Have you ever heard people talking about "GFCI outlets" and wondered what sort of gobbledegook is coming out of their mouths, let alone whether it's relevant to you? If so, you're not alone: many people are confused about what they are, how they work, and why they matter. We're here to straighten you out -- and hey, maybe you should pass the word along!
What is a GFCI outlet and how do they work?
A Ground Fault Circuit Interrupt (GFCI) outlet is designed to respond when the circuit detects a ground fault, which happens when electrical current escapes from the circuit. Under normal conditions, when something is plugged in, it completes the circuit, and everything runs smoothly as electricity moves from the hot to neutral poles in the circuit. But if an appliance is dropped in water or a similar safety problem arises, it creates a ground fault, with some of the electricity escaping through the ground...and anything or anyone that happens to be in the way.
Normal electrical circuits remain operational in these situations, causing burns, shock, and death in some cases. GFCIs, however, cut off when they sense a ground fault. They are extremely sensitive and fast acting, reacting to promptly stop the flow of current as soon as they notice a disparity between the current flowing out of the hot pole and into the neutral pole.
GFCI protection can be provided in several ways. One is an actual electrical receptacle, AKA outlet. You may have seen a GFCI outlet without realizing it: it looks like a normal outlet, except that it has "test" and "reset" buttons. Depending on the model, the buttons may be colored, and the outlet may have an indicator light to show it's working.
Portable GFCI protection is also available in the form of specially equipped extension cords and modular plugs. You plug the GFCI plug into the wall, and then plug in the item you're using. Additionally, GFCI breakers can be wired directly into your breaker box.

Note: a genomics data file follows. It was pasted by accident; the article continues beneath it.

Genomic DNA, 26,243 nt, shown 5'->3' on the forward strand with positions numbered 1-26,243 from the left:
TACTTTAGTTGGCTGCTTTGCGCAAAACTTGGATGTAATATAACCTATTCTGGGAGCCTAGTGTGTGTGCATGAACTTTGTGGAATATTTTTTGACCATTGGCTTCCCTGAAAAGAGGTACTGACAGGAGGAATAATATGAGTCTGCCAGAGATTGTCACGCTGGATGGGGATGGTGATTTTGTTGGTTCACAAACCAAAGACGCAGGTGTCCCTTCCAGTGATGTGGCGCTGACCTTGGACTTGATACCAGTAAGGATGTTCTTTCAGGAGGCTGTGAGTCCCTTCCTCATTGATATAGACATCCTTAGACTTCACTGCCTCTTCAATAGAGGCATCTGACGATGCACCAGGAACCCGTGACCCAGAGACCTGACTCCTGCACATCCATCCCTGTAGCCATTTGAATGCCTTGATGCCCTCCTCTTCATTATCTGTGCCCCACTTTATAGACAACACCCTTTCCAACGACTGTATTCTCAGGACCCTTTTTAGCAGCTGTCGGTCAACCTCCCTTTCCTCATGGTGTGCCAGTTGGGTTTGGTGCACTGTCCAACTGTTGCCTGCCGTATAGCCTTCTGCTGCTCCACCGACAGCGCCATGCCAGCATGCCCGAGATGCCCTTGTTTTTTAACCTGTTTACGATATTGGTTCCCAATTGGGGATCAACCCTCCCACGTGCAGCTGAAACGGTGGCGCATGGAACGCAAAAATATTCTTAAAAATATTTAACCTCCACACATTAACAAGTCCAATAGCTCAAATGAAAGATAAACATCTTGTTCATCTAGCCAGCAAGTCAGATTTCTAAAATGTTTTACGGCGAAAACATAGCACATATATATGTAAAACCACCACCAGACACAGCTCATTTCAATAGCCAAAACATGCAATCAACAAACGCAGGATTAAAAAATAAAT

Why do they matter?
Well, if you want to be practical about it, the electrical code in many regions requires the use of GFCI outlets in bathrooms, kitchens, outdoor areas, and garages. If you want a code-compliant home, you'll have to install them during construction, Baltimore remodeling, or electrical upgrades. Landlords may want to consider upgrading even if they aren't planning work, because they could be liable if something happens to a tenant because of substandard wiring.
But, more importantly, a GFCI can prevent shock, serious injury, or death, and installing one is a very easy project. Anything that reduces the risk of electricity-related dangers is a good thing, and these devices provide excellent coverage in high-risk areas of the home and shop. Qualified electricians will install them automatically in areas where they are required by the electrical code when they perform work, and you can also request them.
Be aware that because of their complexity, GFCIs need to be regularly tested to make sure they are functioning. You can do this by pressing the "test" and then "reset" buttons. If the GFCI does not cut power when you hit "test," it is not working properly, and you need to contact an electrician to discuss the issue. An electrician is also needed if a GFCI is randomly cutting out, or if you notice strange noises or smells around an outlet.
Katie Marks writes for Networx.com.